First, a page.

Jay Cost: Steele must go

He says it’s time, as does Ace, as do I. It’s one thing to be ineffective as chairman — losing NY-20, for instance, which wasn’t really his fault — but it’s another to beclown your way into becoming a national punchline. More than anything right now, the GOP needs to project competence and gravitas; Steele’s done the opposite, out-gaffeing even Biden over the past three months, with his klutzy digression about the base’s disdain for Mormonism just the latest example. Ace is right too about how his perch at the RNC seems to be more interesting to him as a platform for his own persona than for nuts-and-bolts organizational work. The tone was set at the beginning when he won the chairmanship and immediately taunted Obama by saying, “How you like me now?” — an early window onto both his ego and his penchant for the sort of cringe-inducing slang that The One goofed on him for at the WHCD.

It’s enough already. Cost:

On the issue of flip-flopping – all signs point to Mitt Romney having an interest in a future presidential candidacy. He might very well succeed where he failed last cycle, becoming the 2012 Republican nominee. That would make these comments quite unfortunate. One could imagine the DNC working this into a general election campaign ad. The kicker is pretty obvious: “Mitt Romney’s own boss doesn’t think he’s honest. Why should you?”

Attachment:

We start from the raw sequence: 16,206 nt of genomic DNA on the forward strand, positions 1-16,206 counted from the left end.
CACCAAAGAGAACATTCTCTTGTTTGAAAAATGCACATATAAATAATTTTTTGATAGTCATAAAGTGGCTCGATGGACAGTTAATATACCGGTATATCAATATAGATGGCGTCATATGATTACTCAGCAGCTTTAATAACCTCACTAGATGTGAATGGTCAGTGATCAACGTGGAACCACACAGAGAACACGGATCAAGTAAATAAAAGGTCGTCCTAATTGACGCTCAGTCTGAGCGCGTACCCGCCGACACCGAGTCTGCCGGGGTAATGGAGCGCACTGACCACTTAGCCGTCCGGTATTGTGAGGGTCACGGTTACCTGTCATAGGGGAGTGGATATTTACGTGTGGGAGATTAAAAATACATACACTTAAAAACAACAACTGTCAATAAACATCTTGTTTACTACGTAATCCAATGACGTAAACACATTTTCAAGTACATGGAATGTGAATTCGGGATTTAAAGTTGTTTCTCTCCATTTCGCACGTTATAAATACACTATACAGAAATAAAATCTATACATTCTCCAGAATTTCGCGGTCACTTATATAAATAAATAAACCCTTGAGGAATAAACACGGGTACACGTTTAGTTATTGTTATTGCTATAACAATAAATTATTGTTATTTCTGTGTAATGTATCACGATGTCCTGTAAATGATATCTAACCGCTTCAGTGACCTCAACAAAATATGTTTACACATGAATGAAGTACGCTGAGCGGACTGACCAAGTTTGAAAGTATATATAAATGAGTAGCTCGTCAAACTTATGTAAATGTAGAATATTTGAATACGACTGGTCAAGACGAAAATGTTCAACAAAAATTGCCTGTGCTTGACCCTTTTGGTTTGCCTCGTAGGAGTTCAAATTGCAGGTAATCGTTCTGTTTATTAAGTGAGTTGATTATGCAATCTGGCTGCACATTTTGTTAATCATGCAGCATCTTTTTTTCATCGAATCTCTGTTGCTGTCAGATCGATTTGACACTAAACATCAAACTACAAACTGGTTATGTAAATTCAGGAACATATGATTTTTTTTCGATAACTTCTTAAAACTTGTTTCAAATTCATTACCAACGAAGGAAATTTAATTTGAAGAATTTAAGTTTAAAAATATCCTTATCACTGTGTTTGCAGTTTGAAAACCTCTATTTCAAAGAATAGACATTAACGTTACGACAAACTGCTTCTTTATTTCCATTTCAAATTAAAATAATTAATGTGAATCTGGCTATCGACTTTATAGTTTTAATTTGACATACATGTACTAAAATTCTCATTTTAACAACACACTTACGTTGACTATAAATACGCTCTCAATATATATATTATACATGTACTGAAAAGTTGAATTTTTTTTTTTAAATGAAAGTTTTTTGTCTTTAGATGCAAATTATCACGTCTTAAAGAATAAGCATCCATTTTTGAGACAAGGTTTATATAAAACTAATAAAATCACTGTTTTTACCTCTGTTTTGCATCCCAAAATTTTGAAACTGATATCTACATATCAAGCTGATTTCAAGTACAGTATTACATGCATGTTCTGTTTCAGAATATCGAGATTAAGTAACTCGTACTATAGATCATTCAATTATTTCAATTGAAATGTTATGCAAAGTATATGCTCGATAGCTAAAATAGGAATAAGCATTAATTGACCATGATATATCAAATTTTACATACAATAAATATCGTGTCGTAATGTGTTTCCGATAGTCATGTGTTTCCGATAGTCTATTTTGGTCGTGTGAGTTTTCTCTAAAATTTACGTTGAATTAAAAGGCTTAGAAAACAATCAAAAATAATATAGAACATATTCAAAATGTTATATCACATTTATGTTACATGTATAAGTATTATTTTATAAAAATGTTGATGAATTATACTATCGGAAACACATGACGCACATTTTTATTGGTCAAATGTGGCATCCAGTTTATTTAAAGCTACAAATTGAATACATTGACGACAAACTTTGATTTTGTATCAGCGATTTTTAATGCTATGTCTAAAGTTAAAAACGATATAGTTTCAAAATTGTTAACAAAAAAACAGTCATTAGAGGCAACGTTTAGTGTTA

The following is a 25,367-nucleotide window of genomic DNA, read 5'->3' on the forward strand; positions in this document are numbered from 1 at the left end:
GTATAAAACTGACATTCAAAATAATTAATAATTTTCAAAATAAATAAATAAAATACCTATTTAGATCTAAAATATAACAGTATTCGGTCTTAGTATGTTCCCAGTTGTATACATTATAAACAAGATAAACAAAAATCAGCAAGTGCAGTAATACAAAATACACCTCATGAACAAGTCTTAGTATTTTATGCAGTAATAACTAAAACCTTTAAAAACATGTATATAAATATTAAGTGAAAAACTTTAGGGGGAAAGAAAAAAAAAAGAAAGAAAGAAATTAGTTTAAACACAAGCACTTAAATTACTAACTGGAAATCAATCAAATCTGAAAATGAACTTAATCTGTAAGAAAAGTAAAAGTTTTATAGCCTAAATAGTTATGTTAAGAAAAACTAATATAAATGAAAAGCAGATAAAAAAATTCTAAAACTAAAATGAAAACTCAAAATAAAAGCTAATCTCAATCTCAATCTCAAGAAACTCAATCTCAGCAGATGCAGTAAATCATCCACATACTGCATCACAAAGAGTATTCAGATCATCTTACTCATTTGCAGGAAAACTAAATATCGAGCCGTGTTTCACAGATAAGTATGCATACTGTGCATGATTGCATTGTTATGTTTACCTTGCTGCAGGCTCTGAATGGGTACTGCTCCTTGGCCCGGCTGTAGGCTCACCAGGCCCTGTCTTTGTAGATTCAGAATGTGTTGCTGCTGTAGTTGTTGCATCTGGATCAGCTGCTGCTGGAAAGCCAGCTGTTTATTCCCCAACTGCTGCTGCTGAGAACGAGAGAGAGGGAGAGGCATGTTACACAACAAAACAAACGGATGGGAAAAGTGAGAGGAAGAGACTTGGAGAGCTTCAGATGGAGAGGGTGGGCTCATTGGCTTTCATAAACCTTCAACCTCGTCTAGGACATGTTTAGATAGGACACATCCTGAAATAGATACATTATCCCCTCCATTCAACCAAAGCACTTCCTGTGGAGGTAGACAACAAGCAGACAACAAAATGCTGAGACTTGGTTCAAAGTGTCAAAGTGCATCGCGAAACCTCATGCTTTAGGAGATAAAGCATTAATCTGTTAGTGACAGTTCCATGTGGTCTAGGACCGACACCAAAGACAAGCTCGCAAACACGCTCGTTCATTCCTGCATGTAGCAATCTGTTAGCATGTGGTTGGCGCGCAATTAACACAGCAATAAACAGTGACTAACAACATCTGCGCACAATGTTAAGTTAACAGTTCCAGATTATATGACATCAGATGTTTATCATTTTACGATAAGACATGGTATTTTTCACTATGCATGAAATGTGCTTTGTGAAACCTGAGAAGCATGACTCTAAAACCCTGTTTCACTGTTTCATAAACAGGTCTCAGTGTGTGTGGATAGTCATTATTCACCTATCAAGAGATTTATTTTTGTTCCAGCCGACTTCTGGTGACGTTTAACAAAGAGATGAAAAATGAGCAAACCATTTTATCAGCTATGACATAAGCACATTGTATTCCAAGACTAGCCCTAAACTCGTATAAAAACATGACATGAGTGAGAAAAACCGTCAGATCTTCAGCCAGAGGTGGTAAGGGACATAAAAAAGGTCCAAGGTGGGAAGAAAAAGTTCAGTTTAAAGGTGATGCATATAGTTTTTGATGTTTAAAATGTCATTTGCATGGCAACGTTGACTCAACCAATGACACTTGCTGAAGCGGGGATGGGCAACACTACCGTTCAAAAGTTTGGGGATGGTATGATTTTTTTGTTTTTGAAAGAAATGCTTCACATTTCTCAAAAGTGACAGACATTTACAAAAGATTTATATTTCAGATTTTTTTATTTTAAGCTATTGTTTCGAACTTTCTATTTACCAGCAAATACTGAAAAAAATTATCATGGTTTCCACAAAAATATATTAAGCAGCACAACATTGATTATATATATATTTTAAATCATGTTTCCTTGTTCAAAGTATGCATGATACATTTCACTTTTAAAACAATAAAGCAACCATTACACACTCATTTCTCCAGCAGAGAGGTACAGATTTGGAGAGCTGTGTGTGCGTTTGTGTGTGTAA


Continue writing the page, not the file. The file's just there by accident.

Second, the RNC Chairman has no business talking about a tension that exists within his party, unless the goal is to minimize it. American political parties are broad-based coalitions that seek to unify diverse groups under one banner. The views of Mormons and evangelical Christians have a lot of overlaps, which makes them political allies. However, they disagree on matters of importance to both groups. Typically, these disagreements are rarely discussed in political venues, so their tensions are usually irrelevant for the GOP. It follows that the GOP has no interest in bringing these disagreements forward. It’s only going to annoy Mormons and evangelicals, and potentially pit them against one another.

Additionally, it’s bad for the party’s image. If you’re trying to woo marginal voters, you don’t want to emphasize the fact that groups within the party have conflicts. Think Progress headlined its clip of Steele as this: “Steele Calls GOP Base Bigoted, Says They ‘Rejected’ Romney Because They Have ‘Issues With Mormonism.'” Republicans should hope that the mainstream press does not run with Steele’s comments, as it will only forward the “GOP is shrinking and narrow” meme, which he has actually helped along in the past.

The Romney camp was forced into rebuking Steele this afternoon, which isn’t the first time a top candidate has felt compelled to distance himself from the party chair. He’s clearly lost the confidence of a significant portion of the RNC too. Are they really going to give him until the midterms?